Here at Shoot! Towers we make it a priority to keep tabs on all the top talents emerging through the ranks of youth academies across the globe.
As Gareth Bale, Alan Shearer and Matt Le Tissier have shown, the Premier League owes much to the Southampton academy – with plenty more dotted all over the Football League.
It means that when a talented youngster on the South Coast is talked of in high regard, many take notice; making your way through the ranks at Staplewood up to the senior squad is a useful note on a footballer’s CV.
The latest talent seen as the next one to come off the conveyor belt is Jake Hesketh. An attacking midfielder by trade, the similarities between the 20-year-old and fellow Southampton academy graduate Adam Lallana are striking: slight in frame but fleet of foot, Hesketh has the special stardust that the now-Liverpool man has in spades.
Given his debut by Ronald Koeman two seasons ago, the youngster played barely fifty minutes under the Dutchman as the opportunity given to him during an injury crisis was ironically ended by him being taken off in tears after just 30 minutes into his first start away at Burnley.
The resulting injury ruled him out for some time and by the time he had returned, the Southampton squad was in ruder health. In much the same way as many of his colleagues in the youth squads at Saints during the last season or two, the pathway to the first team was proverbially, quite literally in some instances, blocked.
But a change of manager saw Claude Puel arrive, a coach that had to rely on youth during four financially limited years with Nice, and now Hesketh has a chance to impress.
On his first start of the season against Crystal Palace in the League Cup, the midfielder played in his favoured No.10 role and thrived with Shane Long and Charlie Austin profiting from his pinpoint passes behind the defence.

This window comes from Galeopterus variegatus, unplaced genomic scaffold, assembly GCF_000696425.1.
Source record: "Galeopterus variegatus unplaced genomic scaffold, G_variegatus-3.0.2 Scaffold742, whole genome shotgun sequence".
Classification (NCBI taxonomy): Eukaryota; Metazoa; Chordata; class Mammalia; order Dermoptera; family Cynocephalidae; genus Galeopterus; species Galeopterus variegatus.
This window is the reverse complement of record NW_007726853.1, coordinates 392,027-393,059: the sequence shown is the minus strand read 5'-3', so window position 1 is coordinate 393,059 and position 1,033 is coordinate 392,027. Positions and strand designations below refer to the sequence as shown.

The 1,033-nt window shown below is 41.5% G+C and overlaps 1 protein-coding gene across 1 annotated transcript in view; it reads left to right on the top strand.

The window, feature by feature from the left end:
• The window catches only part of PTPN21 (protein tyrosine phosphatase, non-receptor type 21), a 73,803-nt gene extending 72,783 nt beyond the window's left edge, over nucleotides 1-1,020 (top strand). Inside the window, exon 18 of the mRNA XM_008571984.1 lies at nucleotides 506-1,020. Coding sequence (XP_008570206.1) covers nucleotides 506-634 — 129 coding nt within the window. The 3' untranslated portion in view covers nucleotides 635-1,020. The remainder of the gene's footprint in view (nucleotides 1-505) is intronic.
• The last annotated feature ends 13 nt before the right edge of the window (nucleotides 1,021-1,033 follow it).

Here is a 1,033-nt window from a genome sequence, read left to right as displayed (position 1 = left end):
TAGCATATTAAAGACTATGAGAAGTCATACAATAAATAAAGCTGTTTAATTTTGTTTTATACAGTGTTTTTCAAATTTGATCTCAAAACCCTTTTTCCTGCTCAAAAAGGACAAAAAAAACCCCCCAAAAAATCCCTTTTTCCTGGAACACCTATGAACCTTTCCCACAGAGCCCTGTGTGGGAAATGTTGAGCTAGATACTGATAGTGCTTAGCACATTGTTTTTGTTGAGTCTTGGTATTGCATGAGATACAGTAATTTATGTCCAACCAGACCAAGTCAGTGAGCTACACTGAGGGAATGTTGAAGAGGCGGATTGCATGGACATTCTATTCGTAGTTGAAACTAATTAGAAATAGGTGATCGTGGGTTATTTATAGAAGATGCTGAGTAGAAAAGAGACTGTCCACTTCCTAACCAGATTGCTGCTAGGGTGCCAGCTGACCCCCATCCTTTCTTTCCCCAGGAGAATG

But in a proud moment for the academy, the youngster netted the second in a 2-0 win over the Eagles; celebrating with his fellow home-grown stars Harrison Reed, Matt Targett and James Ward-Prowse would have been a sight to behold for many of the staff at Staplewood.
His second appearance was less impressive, as he was hauled off during the game away at Hapoel Be’er Sheva after just twenty minutes. There was no sign of injury unlike two years ago at Burnley, but it is that kind of tough treatment that will help the midfielder develop a mental toughness. The fact that Puel talked at length to him as he came off in Israel shows that Hesketh has to improve, but taking that time to do so also shows the faith that the manager has in him.
With experienced internationals in Dusan Tadic and Sofiane Boufal, the latter of which broke Saints’ transfer record when he moved from Lille for £16m this summer, above him in the pecking order, the Southampton academy star will must heed any advice in order to progress.
Having said that, four competitions and a congested fixture list will mean he won’t be short of chances to impress Puel.
Hesketh has got to the point where the U23 Premier League is below him in terms of quality, with the amount of goals and assists showing a fish in far too small a pond so the step up to first team football makes sense.
A lack of senior football means that Hesketh will need to learn quickly, however, that experience may well be arrive in the form of a loan spell. The fact he still looks rather small in what is already a diminutive midfield means a spell in the more physical lower tiers could make a man of the midfielder.
Whether he makes an impression this season or most likely next, the future looks incredibly bright for Hesketh. With undeniable technique and confidence on the ball, the stage is set for him to shine on the South Coast – if he does that, the attacker may well add himself to what is already a pretty illustrious list.